Fair Game Review
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Director Doug Liman is best known for his entertaining, high-energy adventures—stuff like The Bourne Identity and Mr. and Mrs. Smith. Even at the lower points in his career (like 2008’s Jumper), he’s managed to produce enjoyably easy-going popcorn flicks. But if you’re expecting more of the same from Liman’s latest film, you’ll definitely be disappointed by the preachy political drama of Fair Game.

Naomi Watts stars as Valerie Plame, a CIA field officer who’s asked to look into Iraq’s nuclear weapons program in the aftermath of 9/11. When reports begin to circulate that Iraq may have purchased 500 tons of yellowcake uranium from the government of Niger, Valerie’s husband, Joe Wilson (Sean Penn), a former ambassador, is sent to investigate. But even after Joe reports that the sale couldn’t have happened—and Valerie continues to come up empty-handed in her search—the news of Iraq’s infamous weapons of mass destruction spreads.

  
 
When the false reports make their way into President Bush’s State of the Union address, Joe decides to speak out, possibly putting his family, his wife’s secret operations, and his marriage in danger.

Though Liman’s earlier films have shown how exciting and action-packed the life of a fictional spy can be, Fair Game shows that the life of a real spy is mostly just a dry, complicated mess of politics and paperwork—and, occasionally, trips to Cleveland. The shootouts and high-speed chases of The Bourne Identity have been replaced with scheming White House staffers and catty, finger-pointing reporters, while the swift and simple plotlines have been replaced with complex set-ups and marital melodrama.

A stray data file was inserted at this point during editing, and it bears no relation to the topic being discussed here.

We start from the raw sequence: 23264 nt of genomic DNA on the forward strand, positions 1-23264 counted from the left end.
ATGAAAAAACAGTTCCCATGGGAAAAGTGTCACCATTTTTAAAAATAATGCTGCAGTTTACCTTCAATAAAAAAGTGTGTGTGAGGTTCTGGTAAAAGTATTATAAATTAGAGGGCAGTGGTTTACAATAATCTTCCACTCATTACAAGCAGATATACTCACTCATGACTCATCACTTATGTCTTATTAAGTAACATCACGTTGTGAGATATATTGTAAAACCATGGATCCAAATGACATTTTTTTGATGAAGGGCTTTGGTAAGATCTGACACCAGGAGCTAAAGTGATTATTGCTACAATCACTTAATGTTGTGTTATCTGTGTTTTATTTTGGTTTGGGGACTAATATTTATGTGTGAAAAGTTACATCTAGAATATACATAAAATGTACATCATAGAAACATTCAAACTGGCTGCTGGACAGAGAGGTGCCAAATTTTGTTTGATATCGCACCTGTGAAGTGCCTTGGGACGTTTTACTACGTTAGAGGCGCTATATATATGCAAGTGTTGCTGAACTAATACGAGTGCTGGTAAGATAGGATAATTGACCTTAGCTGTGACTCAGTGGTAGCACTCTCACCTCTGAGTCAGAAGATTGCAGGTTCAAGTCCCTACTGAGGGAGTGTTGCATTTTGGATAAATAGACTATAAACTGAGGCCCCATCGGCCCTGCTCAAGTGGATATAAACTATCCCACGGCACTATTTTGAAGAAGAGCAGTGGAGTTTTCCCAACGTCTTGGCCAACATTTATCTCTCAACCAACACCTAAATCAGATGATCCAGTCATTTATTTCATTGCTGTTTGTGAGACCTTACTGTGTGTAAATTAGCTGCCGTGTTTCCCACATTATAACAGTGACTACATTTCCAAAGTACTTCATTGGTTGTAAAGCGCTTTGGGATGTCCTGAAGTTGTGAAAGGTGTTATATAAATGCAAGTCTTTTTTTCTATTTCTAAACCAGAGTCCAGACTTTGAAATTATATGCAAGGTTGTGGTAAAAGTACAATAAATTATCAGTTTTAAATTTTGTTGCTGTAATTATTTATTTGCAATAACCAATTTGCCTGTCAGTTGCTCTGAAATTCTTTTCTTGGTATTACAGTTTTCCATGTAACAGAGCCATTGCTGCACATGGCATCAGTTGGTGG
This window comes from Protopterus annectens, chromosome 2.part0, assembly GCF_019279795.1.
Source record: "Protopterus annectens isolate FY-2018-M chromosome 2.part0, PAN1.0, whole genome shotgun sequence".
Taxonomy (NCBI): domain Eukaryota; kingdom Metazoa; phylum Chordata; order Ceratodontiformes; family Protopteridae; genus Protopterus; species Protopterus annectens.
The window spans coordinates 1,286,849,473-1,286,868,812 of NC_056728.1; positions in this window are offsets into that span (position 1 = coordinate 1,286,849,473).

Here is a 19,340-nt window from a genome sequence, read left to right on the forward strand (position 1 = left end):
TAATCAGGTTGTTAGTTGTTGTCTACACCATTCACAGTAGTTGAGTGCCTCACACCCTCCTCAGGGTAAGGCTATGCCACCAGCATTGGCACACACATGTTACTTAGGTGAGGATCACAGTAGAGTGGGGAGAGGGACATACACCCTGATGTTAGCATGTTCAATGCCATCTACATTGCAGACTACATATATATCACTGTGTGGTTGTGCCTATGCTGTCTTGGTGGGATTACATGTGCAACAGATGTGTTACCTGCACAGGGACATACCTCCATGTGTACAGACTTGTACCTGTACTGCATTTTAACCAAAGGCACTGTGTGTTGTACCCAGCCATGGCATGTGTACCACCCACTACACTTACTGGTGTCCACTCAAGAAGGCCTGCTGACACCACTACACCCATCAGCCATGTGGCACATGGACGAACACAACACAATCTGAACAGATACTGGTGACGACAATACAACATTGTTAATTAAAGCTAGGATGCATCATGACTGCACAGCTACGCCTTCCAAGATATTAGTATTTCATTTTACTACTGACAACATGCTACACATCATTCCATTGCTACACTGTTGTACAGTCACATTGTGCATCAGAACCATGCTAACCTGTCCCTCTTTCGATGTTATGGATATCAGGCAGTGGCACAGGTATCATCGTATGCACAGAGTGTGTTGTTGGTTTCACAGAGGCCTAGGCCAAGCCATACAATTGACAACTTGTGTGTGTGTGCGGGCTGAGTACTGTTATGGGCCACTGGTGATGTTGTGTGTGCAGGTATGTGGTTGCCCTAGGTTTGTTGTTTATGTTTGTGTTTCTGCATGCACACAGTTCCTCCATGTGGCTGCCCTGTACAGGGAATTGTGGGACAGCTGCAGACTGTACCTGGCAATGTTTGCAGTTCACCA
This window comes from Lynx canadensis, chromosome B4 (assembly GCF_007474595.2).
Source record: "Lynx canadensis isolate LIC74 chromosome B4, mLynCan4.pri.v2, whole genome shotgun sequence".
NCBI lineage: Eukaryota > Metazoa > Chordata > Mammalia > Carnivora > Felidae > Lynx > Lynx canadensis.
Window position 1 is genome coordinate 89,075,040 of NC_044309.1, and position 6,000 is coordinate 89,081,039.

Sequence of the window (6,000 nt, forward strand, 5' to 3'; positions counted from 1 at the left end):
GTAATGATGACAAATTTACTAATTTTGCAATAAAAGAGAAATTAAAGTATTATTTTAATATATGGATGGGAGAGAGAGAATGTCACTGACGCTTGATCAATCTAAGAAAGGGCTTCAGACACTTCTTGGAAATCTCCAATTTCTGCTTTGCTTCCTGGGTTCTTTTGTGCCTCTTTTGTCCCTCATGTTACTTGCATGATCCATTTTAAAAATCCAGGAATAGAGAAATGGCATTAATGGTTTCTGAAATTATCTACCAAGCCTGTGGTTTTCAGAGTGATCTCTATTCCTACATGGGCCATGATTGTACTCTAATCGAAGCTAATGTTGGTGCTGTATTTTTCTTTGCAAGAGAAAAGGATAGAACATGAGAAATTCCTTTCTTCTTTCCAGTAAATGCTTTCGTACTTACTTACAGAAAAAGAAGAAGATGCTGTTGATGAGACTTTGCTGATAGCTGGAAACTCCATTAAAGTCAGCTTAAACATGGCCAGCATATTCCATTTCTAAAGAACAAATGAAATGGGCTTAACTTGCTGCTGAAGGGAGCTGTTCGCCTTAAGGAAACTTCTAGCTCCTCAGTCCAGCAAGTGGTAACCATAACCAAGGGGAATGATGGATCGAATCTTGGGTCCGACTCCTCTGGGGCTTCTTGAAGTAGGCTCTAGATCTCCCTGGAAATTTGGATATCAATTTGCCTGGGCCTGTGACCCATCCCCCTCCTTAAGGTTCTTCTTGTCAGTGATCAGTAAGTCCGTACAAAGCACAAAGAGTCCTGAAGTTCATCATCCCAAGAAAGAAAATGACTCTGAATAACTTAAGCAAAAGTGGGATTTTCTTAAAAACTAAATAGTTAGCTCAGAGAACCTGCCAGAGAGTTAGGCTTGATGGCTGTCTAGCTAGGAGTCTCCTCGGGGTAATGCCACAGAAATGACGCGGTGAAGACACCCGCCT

The story lacks both direction and focus. In the beginning, it’s just a confusing blur of dinner parties, rambling CIA meetings, and whirlwind overseas excursions. But even after the film settles into a rather dry account of the couple’s experiences, its point is still unclear.

Is Fair Game an emotional biography? Not really. Though it touches on the strain the experience place on their marriage, the drama seems forced and unnecessary—and often completely out of place.

Is it a political exposé? Not exactly. Since it’s based on books written by Wilson and Plame, it tells just one side of the story—and it can only speculate and suggest what really happened.

Is it a gripping spy thriller? Definitely not. Though Valerie does work with some pretty sensitive situations—which are all compromised after her identity is made known—most of the plot takes place in conference rooms or behind closed doors. There isn’t a whole lot of action—and even the conflict seems rather insignificant. The result, then, feels more like a documentary than a thriller.

Fortunately, Liman’s spy thriller background does make Fair Game more interesting than a political documentary. It’s a stylish film—one that offers a closer look at a government scandal. But I can only hope that, from here on out, Liman will ditch the dry political drama and go back to doing what he does best.

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